GOOD

THEESatisfaction

Meet the musical duo making cultural appropriation, inappropriate.

Much of what you need to know about musicians Catherine “Cat” Harris-White and Stasia “Stas” Irons of THEESatisfaction can be gleaned from the artwork on the front of their recently released album, EarthEE, drawn by Rajni Perera. They sit, tall and proud, upon a golden throne adrift in the cosmos, ritualistic adornment draped atop their naked bodies. It’s both a bold celebration of the female form and a testament to the intelligent, self-assured women sitting beside me.

“She said she wanted to make us look like bored queens sitting on a throne,” says Harris-White with a laugh, lounging in a back room of Los Angeles’ storied Hollywood Palladium, where they’re due to play later in the night. And while the pair makes light of other high compliments paid to them—They were palpable amongst the flat. Regal in a manner that is mostly forgotten, penned good friend and artist Maikoiyo Alley-Barnes in a poetic opener to EarthEE—the praise is anything but misguided.


The duo has been collaborating for the past seven years since first meeting in Seattle, weaving social, political, and cultural commentary into their self-proclaimed “funk-psychedelic feminist sci-fi epics.” Currently, they’re split on either side of the U.S.—Irons still in Seattle and Harris-White in Brooklyn—but they make THEESatisfaction work, even amongst their other solo musical and artistic endeavors. Now signed to indie label mainstay Sub Pop, EarthEE is their second child, following their well-received debut album, 2012’s awE naturalE. Irons’ slow-burn raps layered over Harris-White’s jazz-tinged, soulful vocals tip a hat to the musical greats from a host of genres—R&B, hip-hop, neo-soul—while still crafting THEESatisfaction’s own contemporary truth.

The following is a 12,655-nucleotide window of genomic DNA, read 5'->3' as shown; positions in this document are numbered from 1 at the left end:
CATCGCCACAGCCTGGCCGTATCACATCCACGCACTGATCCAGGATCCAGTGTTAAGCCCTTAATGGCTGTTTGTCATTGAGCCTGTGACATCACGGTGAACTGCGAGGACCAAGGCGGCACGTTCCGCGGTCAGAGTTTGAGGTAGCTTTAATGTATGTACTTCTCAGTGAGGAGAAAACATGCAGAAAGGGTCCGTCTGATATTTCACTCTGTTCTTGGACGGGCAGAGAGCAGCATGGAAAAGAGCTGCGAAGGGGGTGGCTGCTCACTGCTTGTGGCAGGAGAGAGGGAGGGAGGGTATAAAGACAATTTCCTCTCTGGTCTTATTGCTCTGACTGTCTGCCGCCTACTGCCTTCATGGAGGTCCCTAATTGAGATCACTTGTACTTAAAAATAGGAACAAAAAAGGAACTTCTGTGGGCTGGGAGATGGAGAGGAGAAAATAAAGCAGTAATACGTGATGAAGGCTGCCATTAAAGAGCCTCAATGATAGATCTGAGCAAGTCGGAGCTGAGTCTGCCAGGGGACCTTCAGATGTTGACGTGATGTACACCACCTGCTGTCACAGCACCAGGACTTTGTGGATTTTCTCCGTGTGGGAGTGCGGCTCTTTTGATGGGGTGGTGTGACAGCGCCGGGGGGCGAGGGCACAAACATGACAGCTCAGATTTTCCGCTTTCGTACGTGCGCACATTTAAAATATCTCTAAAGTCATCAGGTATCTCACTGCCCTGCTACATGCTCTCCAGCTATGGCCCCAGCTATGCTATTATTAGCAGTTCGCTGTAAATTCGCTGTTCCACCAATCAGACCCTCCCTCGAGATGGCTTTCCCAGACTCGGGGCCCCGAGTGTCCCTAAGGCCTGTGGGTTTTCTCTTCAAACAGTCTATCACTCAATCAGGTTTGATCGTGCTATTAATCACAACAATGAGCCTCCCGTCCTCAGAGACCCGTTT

“Some of the shit that we go through—racism, sexism, being in a relationship, not being in a relationship—we just love to mix it all together and catch people’s ears, and make them dance too,” says Irons. “It’s just what we love to do.”

Part of their truth involves not shying away from their beliefs or identity, and EarthEE is no exception. They tackle cultural appropriation on the track “Blandland,” with Irons calmly rapping, “If it was in your heart you wouldn’t have to work hard” to those who have stolen jazz, soul, and hip-hop before Harris-White takes off scatting melodically. “Post Black Anyway” confronts realities of the black experience today. Irons wrote the lyrics around the time of Mike Brown’s death in Ferguson, Missouri, prompted by online debates over the notion of a “post-racial society” she was seeing. Perhaps all too fittingly, Irons chose one of Harris-White’s beats that had been created some time before, attempting to aurally capture “being soaked in the heavy downpour of feelings and emotions,” as she puts it. “But ‘post-racial society’ or ‘post-black society,’ that doesn’t exist, because we’re always going to be here,” Irons says matter-of-factly. “We can’t be post-black. We just can’t be.”